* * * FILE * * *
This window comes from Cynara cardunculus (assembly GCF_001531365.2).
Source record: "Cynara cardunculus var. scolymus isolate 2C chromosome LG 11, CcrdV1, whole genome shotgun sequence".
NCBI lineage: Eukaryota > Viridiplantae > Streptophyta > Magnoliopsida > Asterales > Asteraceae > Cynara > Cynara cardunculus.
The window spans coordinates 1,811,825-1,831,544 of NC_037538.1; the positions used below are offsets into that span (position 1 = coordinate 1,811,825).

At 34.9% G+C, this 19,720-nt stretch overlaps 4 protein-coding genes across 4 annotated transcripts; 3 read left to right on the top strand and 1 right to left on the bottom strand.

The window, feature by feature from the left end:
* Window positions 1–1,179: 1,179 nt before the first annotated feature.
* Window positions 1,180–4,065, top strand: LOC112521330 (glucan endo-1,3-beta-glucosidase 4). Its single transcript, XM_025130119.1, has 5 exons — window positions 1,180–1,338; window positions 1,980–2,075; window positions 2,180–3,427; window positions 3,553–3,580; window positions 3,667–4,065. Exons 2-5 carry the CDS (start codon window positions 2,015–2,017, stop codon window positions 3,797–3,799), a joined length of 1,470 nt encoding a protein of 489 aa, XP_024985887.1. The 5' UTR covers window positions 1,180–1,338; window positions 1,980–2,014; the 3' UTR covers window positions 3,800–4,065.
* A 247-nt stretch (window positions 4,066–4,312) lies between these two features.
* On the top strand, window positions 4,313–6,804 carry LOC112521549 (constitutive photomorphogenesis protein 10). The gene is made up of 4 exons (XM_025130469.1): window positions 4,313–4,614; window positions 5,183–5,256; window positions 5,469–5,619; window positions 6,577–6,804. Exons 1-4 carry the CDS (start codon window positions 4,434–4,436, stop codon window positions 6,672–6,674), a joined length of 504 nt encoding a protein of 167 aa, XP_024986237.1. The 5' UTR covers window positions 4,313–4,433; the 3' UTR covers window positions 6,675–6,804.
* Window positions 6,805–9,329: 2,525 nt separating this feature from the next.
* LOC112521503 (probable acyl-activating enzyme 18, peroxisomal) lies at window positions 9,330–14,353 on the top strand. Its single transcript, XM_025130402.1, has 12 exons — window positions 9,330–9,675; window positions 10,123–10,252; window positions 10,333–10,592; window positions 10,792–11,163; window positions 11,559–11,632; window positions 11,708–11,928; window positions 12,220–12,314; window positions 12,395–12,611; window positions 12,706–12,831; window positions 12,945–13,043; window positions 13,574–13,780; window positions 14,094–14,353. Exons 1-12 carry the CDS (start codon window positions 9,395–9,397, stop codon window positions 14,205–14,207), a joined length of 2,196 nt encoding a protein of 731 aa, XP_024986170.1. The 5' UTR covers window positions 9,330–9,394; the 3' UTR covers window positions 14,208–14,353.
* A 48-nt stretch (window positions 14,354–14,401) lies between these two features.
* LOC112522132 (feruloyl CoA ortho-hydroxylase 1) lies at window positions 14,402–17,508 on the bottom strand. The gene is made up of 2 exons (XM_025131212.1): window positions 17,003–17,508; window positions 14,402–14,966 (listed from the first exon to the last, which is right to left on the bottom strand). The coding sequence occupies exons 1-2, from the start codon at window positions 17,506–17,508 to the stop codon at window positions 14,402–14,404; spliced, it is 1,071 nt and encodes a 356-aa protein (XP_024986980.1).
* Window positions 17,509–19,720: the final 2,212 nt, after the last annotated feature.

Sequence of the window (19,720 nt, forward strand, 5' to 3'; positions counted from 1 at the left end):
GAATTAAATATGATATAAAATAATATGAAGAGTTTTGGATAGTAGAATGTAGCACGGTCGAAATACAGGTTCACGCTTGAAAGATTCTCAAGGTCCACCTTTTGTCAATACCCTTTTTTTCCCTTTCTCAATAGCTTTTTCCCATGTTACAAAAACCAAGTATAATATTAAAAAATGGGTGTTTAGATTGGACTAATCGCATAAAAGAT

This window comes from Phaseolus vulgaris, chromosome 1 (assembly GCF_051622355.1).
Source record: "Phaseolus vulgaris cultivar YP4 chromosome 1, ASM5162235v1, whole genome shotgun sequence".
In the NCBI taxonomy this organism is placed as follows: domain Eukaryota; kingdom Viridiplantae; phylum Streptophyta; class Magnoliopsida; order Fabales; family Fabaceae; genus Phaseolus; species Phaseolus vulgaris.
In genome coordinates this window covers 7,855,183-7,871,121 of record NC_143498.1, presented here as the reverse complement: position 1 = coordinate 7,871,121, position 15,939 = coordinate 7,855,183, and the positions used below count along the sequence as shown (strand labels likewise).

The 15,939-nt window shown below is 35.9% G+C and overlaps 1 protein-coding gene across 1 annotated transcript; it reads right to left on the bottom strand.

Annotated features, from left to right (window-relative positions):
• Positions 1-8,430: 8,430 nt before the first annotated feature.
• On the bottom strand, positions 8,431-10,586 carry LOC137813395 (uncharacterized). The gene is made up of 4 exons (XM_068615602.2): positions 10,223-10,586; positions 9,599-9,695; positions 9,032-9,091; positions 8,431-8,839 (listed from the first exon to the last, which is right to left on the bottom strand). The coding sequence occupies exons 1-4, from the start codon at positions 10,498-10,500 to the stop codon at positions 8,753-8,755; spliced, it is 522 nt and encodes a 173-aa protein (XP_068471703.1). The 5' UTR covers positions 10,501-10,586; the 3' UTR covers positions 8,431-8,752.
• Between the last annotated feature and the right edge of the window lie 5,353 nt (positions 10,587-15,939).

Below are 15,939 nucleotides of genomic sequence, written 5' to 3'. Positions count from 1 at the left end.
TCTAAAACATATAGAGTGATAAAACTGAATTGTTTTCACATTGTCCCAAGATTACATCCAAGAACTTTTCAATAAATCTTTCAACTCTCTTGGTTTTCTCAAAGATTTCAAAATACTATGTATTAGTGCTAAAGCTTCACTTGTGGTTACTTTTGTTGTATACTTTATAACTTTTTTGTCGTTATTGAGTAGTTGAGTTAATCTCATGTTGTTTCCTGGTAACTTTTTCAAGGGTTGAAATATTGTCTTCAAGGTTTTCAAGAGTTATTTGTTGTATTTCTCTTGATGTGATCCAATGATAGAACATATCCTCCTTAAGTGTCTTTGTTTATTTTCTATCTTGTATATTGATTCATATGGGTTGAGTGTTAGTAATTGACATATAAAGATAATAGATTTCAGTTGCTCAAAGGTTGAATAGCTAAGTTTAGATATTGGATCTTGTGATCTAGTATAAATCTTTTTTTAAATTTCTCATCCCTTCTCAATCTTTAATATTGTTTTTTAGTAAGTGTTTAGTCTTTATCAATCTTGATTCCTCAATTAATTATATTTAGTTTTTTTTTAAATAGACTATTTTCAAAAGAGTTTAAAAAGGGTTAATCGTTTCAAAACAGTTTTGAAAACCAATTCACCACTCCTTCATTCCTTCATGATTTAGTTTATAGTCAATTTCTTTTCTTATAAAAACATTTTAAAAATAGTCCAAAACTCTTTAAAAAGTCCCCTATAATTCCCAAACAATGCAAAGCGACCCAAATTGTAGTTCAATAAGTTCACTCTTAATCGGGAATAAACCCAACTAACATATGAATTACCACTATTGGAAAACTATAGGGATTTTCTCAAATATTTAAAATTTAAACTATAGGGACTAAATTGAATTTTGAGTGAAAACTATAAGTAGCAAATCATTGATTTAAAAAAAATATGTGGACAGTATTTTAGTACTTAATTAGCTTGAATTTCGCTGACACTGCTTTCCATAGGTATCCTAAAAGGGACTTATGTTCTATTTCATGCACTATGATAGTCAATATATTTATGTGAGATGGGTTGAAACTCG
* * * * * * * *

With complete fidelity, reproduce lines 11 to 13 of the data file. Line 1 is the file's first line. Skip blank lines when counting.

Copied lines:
* Window positions 6,805–9,329: 2,525 nt separating this feature from the next.
* LOC112521503 (probable acyl-activating enzyme 18, peroxisomal) lies at window positions 9,330–14,353 on the top strand. Its single transcript, XM_025130402.1, has 12 exons — window positions 9,330–9,675; window positions 10,123–10,252; window positions 10,333–10,592; window positions 10,792–11,163; window positions 11,559–11,632; window positions 11,708–11,928; window positions 12,220–12,314; window positions 12,395–12,611; window positions 12,706–12,831; window positions 12,945–13,043; window positions 13,574–13,780; window positions 14,094–14,353. Exons 1-12 carry the CDS (start codon window positions 9,395–9,397, stop codon window positions 14,205–14,207), a joined length of 2,196 nt encoding a protein of 731 aa, XP_024986170.1. The 5' UTR covers window positions 9,330–9,394; the 3' UTR covers window positions 14,208–14,353.
* A 48-nt stretch (window positions 14,354–14,401) lies between these two features.